How to Make Windows Troubleshoot Your PC Problems for You
The Windows Control Panel includes a variety of “troubleshooters” designed to quickly diagnose and automatically solve various computer problems. Troubleshooters can’t fix everything, but they’re a great place to start if you encounter a problem with your computer.
Troubleshooters are built into the Control Panel on Windows 10, 8, and 7, so practically all Windows users can take advantage of them.
Find the Troubleshooters
To find the troubleshooters, first, open the Control Panel. Click “System and Security” and then click “Troubleshoot Common Computer Problems” under Security and Maintenance. On Windows 7, click “Find and Fix Problems” instead.
You’ll see a list of the most common troubleshooters you might need.
- Recording Audio: Scans for problems that can prevent microphone audio recording from working.
- Program Comparability Troubleshooter: Helps you choose the best compatibility settings for running programs designed for older versions of Windows.
- Playing Audio: Scans for problems that can prevent sound from playing properly.
- Network Adapter: Finds and fixes issues with your Wi-Fi adapter or other network adapters.
- Internet Explorer Safety: Identifies settings that can cause security and privacy problems in Internet Explorer and fixes them.
- Internet Explorer Performance: Identifies problems that can slow down Internet Explorer and fixes them.
- Printer: Checks for and fixes problems with printers and printing.
- Internet Connections: Detects and fixes problems with your Internet connection and loading websites.
- Incoming Connections: Checks if the Windows Firewall is blocking incoming connections you need and help you unblock them.
- Hardware and Devices: Checks your computer for issues with hardware devices. If a hardware device–particularly a recently installed one–isn’t working properly, this troubleshooter can find and fix problems with hardware detection and drivers.
- Background Intelligent Transfer Service: Finds and fixes problems with the Background Intelligent Transfer Service, which Windows Update and some other services use for background downloads.
- System Maintenance: Finds and fixes broken shortcuts and performs and system maintenance tasks, including checking if your clock is the correct time.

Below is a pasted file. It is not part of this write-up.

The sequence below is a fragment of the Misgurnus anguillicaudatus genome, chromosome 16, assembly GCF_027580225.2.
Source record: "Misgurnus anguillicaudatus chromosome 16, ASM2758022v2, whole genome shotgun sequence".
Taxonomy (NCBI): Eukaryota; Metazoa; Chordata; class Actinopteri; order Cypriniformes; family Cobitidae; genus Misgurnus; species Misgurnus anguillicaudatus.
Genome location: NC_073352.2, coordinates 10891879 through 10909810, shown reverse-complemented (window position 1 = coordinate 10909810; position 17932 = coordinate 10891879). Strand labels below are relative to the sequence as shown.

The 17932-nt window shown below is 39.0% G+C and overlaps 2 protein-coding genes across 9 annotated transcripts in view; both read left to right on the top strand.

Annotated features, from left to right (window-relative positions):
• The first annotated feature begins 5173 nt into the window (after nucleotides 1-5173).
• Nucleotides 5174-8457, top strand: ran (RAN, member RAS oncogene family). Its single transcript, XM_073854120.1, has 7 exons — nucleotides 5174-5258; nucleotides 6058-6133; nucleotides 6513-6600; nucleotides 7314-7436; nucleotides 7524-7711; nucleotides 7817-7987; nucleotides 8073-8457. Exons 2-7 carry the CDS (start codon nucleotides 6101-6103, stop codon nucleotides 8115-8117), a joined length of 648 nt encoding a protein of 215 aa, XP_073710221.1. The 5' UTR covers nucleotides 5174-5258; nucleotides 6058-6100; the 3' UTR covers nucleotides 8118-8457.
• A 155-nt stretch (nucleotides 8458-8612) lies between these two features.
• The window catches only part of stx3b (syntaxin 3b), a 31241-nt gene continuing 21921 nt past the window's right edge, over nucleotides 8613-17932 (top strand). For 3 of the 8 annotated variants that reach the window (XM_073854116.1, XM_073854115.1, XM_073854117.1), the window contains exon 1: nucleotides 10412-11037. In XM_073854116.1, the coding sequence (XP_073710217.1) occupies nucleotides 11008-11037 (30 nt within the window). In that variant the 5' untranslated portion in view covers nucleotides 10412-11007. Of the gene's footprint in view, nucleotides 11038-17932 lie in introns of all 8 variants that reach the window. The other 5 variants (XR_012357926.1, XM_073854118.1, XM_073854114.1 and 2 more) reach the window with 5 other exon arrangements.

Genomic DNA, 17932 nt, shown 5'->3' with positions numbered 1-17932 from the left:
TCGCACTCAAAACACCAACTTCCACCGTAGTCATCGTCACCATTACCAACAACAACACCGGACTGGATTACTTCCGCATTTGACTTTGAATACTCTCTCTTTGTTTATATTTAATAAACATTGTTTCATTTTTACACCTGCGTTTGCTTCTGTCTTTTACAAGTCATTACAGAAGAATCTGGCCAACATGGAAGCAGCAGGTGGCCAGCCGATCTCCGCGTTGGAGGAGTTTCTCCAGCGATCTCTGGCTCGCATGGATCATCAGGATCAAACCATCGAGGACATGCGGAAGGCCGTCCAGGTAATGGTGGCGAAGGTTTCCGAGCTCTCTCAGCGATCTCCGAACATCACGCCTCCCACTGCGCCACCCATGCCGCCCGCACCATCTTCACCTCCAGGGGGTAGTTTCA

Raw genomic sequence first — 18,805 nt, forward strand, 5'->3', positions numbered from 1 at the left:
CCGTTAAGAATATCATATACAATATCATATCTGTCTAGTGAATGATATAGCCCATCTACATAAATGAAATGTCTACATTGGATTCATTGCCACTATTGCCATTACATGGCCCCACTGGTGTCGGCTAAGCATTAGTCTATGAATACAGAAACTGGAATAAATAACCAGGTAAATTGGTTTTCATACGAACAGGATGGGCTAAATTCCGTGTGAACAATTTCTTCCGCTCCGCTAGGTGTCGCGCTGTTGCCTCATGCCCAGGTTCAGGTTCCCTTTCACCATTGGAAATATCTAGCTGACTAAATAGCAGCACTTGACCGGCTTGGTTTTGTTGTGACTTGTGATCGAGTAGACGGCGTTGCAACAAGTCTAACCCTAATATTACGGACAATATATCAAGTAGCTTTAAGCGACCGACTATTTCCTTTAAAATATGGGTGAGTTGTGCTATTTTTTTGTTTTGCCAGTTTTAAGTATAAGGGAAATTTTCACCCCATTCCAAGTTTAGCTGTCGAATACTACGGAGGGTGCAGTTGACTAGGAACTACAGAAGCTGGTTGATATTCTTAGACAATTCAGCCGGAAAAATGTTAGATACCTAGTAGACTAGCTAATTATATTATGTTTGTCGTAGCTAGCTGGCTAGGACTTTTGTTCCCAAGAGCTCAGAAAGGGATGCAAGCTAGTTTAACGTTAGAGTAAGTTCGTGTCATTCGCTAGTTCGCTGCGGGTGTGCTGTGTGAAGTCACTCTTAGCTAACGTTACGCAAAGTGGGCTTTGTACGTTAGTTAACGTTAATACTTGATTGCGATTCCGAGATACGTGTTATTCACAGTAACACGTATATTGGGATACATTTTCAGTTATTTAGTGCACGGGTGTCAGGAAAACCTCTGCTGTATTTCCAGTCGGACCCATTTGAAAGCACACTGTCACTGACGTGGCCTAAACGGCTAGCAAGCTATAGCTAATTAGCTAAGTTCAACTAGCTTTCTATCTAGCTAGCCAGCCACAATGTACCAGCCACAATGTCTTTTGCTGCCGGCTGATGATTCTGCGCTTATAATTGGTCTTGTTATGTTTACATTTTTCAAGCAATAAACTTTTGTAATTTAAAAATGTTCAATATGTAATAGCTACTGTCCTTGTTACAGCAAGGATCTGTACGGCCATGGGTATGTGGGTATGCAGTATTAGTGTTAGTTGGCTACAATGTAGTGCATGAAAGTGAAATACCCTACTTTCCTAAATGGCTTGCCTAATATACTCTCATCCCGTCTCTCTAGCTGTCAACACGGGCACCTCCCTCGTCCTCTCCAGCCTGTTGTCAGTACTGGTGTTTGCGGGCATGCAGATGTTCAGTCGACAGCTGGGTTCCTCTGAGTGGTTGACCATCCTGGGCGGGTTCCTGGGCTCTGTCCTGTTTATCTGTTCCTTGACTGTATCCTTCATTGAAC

- Video Playback: Detects problems that can prevent videos from playing back properly and fixes them.
- Windows Media Player DVD: Fixes issues that can prevent DVDs from playing in Windows Media Player.
- Search and Indexing: Fixes problems with Windows Search and the indexer.
- Windows Media Player Library: Fixes issues with Windows Media Player’s media library.
- Home Group: Looks for problems with your HomeGroup network and file-sharing settings.
- Windows Media Player Settings: Fixes issues with Windows Media Player’s settings.
- Power: Identifies and fixes problems with power settings to increase your computer’s battery life.
- Windows Store Apps: Repairs problems that can prevent Windows Store apps–in other words, Windows 10’s new Universal Windows Platform apps–from working properly.
- Shared Folders: Identifies issues that can prevent shared network folders from functioning.
- Windows Update: Identifies and fixes issues that can cause Windows Update to not work at all, or fail to install some updates.
Microsoft is also adding a “Windows Activation” troubleshooter in Windows 10’s Anniversary Update. It will help fix issues with Windows Activation and suggest solutions.
How to Run a Troubleshooter
To run a troubleshooter, just click it in the Troubleshooting pane. To quickly find a relevant troubleshooter, you can perform a search from the Troubleshooting window.
The troubleshooter will launch after you click it. Just click “Next” to begin troubleshooting.
Most troubleshooters will run automatically, looking for problems and fixing any issues they find. To prevent the troubleshooter from automatically making changes to your system, click the “Advanced” link at the bottom left the corner of the troubleshooter window and uncheck the “Apply Repairs Automatically” option. You’ll be prompted with more information before the troubleshooter makes any changes to your system.
While most troubleshooters run automatically, some troubleshooters will give you options you need to click. For example, the Program Compatibility troubleshooter will walk you through choosing a program that isn’t working properly and changing its compatibility settings. The Incoming Connections troubleshooter will ask you what you’re trying to do so it know what type of incoming connection to troubleshoot.
That’s about it. There isn’t a troubleshooter for every issue you’ll encounter, and the troubleshooters that do exist won’t be able to fix every problem. But troubleshooters are a good place to start when you encounter a problem with something.